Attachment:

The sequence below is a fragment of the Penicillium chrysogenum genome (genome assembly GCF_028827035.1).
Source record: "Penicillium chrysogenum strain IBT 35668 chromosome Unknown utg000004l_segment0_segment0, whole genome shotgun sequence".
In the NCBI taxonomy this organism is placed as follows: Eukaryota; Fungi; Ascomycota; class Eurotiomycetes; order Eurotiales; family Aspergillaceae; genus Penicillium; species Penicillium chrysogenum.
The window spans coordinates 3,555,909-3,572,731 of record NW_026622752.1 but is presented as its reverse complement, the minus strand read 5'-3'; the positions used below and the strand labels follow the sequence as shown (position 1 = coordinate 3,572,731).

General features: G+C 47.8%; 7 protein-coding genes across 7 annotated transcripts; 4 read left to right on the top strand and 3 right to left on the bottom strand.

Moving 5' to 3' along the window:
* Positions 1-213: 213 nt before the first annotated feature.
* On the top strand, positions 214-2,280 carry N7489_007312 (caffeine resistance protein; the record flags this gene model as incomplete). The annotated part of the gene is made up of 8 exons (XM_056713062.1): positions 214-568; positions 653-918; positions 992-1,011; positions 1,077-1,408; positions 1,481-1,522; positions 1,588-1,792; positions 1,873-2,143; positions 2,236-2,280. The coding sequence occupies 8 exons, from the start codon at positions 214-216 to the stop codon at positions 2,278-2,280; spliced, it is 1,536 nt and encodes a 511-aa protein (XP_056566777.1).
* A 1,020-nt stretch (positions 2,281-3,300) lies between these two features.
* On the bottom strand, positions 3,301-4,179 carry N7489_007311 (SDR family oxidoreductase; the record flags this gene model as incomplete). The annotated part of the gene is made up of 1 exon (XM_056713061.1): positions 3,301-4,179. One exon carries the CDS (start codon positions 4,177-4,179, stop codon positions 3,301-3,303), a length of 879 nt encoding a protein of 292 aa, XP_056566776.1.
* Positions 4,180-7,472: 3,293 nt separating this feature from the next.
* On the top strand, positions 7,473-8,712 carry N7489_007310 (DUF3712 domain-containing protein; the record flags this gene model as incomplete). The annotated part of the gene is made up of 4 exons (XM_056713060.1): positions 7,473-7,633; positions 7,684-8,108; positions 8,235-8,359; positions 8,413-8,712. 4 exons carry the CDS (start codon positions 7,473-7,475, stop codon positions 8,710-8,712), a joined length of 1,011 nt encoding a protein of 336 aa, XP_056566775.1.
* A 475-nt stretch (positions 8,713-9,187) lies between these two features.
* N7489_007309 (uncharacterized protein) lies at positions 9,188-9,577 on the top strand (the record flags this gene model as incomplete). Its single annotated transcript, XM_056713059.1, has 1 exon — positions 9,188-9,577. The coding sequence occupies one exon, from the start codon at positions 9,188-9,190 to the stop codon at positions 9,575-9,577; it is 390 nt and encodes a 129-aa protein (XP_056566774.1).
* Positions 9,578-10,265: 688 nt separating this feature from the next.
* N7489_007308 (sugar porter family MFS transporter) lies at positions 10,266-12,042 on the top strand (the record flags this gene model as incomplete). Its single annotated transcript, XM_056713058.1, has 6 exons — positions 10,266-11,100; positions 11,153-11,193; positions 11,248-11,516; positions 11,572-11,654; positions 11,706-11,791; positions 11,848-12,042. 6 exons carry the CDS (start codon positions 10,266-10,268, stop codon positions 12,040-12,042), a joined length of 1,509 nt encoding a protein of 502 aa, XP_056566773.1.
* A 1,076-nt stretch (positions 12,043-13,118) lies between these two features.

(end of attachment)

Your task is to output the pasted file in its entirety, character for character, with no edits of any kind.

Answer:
The sequence below is a fragment of the Penicillium chrysogenum genome (genome assembly GCF_028827035.1).
Source record: "Penicillium chrysogenum strain IBT 35668 chromosome Unknown utg000004l_segment0_segment0, whole genome shotgun sequence".
In the NCBI taxonomy this organism is placed as follows: Eukaryota; Fungi; Ascomycota; class Eurotiomycetes; order Eurotiales; family Aspergillaceae; genus Penicillium; species Penicillium chrysogenum.
The window spans coordinates 3,555,909-3,572,731 of record NW_026622752.1 but is presented as its reverse complement, the minus strand read 5'-3'; the positions used below and the strand labels follow the sequence as shown (position 1 = coordinate 3,572,731).

General features: G+C 47.8%; 7 protein-coding genes across 7 annotated transcripts; 4 read left to right on the top strand and 3 right to left on the bottom strand.

Moving 5' to 3' along the window:
* Positions 1-213: 213 nt before the first annotated feature.
* On the top strand, positions 214-2,280 carry N7489_007312 (caffeine resistance protein; the record flags this gene model as incomplete). The annotated part of the gene is made up of 8 exons (XM_056713062.1): positions 214-568; positions 653-918; positions 992-1,011; positions 1,077-1,408; positions 1,481-1,522; positions 1,588-1,792; positions 1,873-2,143; positions 2,236-2,280. The coding sequence occupies 8 exons, from the start codon at positions 214-216 to the stop codon at positions 2,278-2,280; spliced, it is 1,536 nt and encodes a 511-aa protein (XP_056566777.1).
* A 1,020-nt stretch (positions 2,281-3,300) lies between these two features.
* On the bottom strand, positions 3,301-4,179 carry N7489_007311 (SDR family oxidoreductase; the record flags this gene model as incomplete). The annotated part of the gene is made up of 1 exon (XM_056713061.1): positions 3,301-4,179. One exon carries the CDS (start codon positions 4,177-4,179, stop codon positions 3,301-3,303), a length of 879 nt encoding a protein of 292 aa, XP_056566776.1.
* Positions 4,180-7,472: 3,293 nt separating this feature from the next.
* On the top strand, positions 7,473-8,712 carry N7489_007310 (DUF3712 domain-containing protein; the record flags this gene model as incomplete). The annotated part of the gene is made up of 4 exons (XM_056713060.1): positions 7,473-7,633; positions 7,684-8,108; positions 8,235-8,359; positions 8,413-8,712. 4 exons carry the CDS (start codon positions 7,473-7,475, stop codon positions 8,710-8,712), a joined length of 1,011 nt encoding a protein of 336 aa, XP_056566775.1.
* A 475-nt stretch (positions 8,713-9,187) lies between these two features.
* N7489_007309 (uncharacterized protein) lies at positions 9,188-9,577 on the top strand (the record flags this gene model as incomplete). Its single annotated transcript, XM_056713059.1, has 1 exon — positions 9,188-9,577. The coding sequence occupies one exon, from the start codon at positions 9,188-9,190 to the stop codon at positions 9,575-9,577; it is 390 nt and encodes a 129-aa protein (XP_056566774.1).
* Positions 9,578-10,265: 688 nt separating this feature from the next.
* N7489_007308 (sugar porter family MFS transporter) lies at positions 10,266-12,042 on the top strand (the record flags this gene model as incomplete). Its single annotated transcript, XM_056713058.1, has 6 exons — positions 10,266-11,100; positions 11,153-11,193; positions 11,248-11,516; positions 11,572-11,654; positions 11,706-11,791; positions 11,848-12,042. 6 exons carry the CDS (start codon positions 10,266-10,268, stop codon positions 12,040-12,042), a joined length of 1,509 nt encoding a protein of 502 aa, XP_056566773.1.
* A 1,076-nt stretch (positions 12,043-13,118) lies between these two features.